0

I always thought the Stackoverflow question: Team members spending too much time on Stack Overflow was somewhat familiar.

I searched for productivity and found a question which in the essence is the same, but isn't targeted at specifically Stack Overflow: How can I make sure my remote workers are not slacking off?

Is it upvoted that much simply because of it containing the word Stack Overflow? Can questions be created for similar sites?

  • 5
    "Is it upvoted that much simply because of it containing the word Stack Overflow? " Almost certainly. – Joe Strazzere Jun 24 '14 at 11:44
  • @JoeStrazzere That's actually quite lame. – Kevin Jun 24 '14 at 11:45
  • the "spending too much" question is stuck in the hot list for 5 days now (currently at position #93 there), that explains multiple upvotes. It's popularity is half fake, as indicated by answers score, only 3-4 of 9 appear to be really popular. As for creating "similar sites" questions, see Copying a question that had a misfortune of being widely exposed in the hot list – gnat Jun 24 '14 at 11:47
  • 2
    @Ajaxkevi - (shrug) perhaps I was too quick to jump to a judgement. Perhaps that question had a ton of workplace-related merit and deserved to be upvoted so much. Let me re-read it... Nope. I stand by my conclusion. – Joe Strazzere Jun 24 '14 at 11:50
  • It is valuable because it's my most popular answer EVAR!!!! – NotVonKaiser Jun 27 '14 at 20:20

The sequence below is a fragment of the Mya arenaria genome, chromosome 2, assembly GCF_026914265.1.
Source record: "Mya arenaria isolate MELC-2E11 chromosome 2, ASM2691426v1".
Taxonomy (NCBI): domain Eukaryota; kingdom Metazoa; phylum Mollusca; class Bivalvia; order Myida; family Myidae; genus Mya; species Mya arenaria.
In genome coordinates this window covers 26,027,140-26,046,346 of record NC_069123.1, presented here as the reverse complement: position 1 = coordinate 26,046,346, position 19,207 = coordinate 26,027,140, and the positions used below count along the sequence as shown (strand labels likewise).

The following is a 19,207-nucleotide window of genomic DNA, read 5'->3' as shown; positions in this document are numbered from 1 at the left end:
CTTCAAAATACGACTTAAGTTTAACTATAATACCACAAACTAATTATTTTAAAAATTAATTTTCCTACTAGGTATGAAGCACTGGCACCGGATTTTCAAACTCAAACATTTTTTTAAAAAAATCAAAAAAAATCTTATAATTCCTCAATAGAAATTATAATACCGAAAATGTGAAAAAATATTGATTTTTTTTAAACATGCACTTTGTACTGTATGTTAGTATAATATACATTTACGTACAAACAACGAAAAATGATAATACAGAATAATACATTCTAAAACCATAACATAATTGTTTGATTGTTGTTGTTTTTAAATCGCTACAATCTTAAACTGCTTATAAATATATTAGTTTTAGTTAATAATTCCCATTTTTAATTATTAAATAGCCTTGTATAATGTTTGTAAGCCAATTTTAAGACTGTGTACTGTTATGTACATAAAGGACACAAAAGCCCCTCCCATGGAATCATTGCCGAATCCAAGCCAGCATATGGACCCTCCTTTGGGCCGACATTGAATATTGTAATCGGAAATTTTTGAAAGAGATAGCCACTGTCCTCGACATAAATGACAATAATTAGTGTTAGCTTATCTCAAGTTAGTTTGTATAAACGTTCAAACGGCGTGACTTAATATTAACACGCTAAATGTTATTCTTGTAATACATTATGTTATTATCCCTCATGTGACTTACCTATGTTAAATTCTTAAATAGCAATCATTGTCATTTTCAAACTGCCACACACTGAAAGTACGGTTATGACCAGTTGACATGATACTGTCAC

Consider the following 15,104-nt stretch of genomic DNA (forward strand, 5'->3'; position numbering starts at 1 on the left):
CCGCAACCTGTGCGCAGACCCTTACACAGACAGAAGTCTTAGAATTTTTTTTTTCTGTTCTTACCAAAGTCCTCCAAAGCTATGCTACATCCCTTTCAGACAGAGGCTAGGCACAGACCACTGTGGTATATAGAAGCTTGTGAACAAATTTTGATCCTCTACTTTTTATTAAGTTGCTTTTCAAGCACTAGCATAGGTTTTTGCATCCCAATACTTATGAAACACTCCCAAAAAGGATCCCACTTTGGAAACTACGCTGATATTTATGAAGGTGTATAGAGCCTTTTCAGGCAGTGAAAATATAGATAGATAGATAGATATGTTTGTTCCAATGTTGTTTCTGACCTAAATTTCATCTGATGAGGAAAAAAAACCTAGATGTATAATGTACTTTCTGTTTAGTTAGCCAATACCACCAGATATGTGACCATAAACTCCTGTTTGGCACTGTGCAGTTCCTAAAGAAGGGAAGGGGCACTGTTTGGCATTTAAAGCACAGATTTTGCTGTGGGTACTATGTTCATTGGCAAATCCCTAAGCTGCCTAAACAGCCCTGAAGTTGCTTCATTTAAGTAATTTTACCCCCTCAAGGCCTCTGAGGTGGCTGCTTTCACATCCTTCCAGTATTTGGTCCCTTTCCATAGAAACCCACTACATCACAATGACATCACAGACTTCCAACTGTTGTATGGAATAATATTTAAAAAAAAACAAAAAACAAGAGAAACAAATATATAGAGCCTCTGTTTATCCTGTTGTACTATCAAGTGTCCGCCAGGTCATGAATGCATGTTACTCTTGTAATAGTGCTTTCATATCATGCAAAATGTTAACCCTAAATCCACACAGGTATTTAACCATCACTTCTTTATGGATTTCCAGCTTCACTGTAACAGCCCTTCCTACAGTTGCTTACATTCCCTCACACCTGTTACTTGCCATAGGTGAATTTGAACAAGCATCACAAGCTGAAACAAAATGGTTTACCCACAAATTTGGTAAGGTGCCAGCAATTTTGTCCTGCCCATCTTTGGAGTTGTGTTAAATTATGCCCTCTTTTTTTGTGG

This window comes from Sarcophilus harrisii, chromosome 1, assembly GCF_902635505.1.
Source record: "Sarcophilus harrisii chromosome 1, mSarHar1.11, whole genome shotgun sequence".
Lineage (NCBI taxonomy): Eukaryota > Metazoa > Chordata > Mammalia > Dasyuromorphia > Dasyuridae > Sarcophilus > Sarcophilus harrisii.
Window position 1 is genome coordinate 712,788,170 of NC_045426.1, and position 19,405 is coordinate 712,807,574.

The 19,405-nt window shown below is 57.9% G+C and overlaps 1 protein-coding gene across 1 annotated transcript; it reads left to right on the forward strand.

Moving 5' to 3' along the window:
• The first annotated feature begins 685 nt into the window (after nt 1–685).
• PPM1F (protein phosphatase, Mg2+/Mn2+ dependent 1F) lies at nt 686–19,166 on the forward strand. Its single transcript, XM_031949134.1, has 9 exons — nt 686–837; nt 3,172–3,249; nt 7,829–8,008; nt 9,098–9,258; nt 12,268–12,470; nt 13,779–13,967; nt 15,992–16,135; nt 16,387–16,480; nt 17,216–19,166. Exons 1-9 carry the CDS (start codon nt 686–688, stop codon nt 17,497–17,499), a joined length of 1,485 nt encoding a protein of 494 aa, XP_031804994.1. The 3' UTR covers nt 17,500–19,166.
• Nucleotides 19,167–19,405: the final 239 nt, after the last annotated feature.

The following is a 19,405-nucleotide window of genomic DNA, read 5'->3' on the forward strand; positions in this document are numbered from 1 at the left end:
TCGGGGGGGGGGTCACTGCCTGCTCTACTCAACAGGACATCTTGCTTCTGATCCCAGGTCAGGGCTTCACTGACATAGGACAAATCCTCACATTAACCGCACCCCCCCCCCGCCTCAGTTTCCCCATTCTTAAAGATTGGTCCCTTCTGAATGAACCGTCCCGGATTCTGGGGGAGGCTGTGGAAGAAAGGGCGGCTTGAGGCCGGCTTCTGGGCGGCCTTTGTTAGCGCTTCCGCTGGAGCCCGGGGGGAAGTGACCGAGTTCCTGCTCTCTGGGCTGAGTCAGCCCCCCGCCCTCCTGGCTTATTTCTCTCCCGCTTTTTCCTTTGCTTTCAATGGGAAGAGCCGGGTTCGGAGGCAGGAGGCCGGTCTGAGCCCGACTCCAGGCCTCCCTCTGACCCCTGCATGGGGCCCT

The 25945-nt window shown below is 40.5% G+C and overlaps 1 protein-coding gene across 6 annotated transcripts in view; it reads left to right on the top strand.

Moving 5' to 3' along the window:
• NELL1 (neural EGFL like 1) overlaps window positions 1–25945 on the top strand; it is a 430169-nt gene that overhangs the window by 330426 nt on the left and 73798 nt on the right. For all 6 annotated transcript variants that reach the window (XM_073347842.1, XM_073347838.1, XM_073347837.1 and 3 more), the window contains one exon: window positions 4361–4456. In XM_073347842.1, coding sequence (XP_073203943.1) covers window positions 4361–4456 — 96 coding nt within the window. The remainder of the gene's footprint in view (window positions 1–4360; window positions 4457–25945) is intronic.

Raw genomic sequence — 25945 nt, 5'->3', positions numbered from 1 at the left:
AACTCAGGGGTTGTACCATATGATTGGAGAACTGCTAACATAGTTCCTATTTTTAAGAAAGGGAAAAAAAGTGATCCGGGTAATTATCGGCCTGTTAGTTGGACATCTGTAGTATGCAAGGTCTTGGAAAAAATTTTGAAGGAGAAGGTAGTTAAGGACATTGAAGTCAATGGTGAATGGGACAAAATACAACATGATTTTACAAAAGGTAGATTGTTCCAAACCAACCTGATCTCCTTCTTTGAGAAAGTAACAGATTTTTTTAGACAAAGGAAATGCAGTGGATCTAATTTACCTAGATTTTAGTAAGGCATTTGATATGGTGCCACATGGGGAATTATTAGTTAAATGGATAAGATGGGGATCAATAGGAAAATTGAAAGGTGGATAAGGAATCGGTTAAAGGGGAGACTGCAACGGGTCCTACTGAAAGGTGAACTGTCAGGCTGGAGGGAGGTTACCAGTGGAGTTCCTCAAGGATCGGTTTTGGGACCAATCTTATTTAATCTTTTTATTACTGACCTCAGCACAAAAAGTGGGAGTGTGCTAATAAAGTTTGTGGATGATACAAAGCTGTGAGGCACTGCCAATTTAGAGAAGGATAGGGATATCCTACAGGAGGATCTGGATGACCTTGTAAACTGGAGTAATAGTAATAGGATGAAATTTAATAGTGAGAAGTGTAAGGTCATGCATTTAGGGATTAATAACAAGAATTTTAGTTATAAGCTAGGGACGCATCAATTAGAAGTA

3

The one question is asking about general management of remote workers.

The current question is specifically about spending time on SO. The problem is that a limited amount of time at SO is acceptable and when used as a resource is helpful in performing their job. The question here is how to get the OP's employees to walk the right side of the line between acceptable use and excessive overuse that wastes time and resources of the company.

The questions are definitely related but not duplicate in my opinion.

  • 1
    How can I get my co-workers to do the work they are supposed to? It's the same question, the only difference is SO. In both cases work is not getting done. My company thinks watching the news for a limited amount of time is acceptable or some work related sites. I bet if I would create a question about any other random site, those would be targeted as duplicate immediately. – Kevin Jun 24 '14 at 14:06
  • Actually the original question is how can I properly manage remote workers. This is how do I deal with a specific issue that wastes time in the office. The answers may(or may not) be similar but the problems are very different though related. – IDrinkandIKnowThings Jun 24 '14 at 16:49
  • 1
    "The issue is that the team sits remotely. They are in a different country and in a different time zone, so I can't physically be there to keep an eye on them and stop them from doing it. I am seeing the decline in productivity, as well as quality." From the StackOverflow question. "How can I make sure my remote workers are not slacking off?" – Kevin Jun 25 '14 at 7:22
  • The issue is not that the team sits remotely. At least that is not the problem that the OP is asking for. This is a very specific issue, that is different than the needing to be able to be accountable to superiors that remote employees are actually working. This is how do I address the specific problem with out taking away the resource. – IDrinkandIKnowThings Jun 25 '14 at 13:07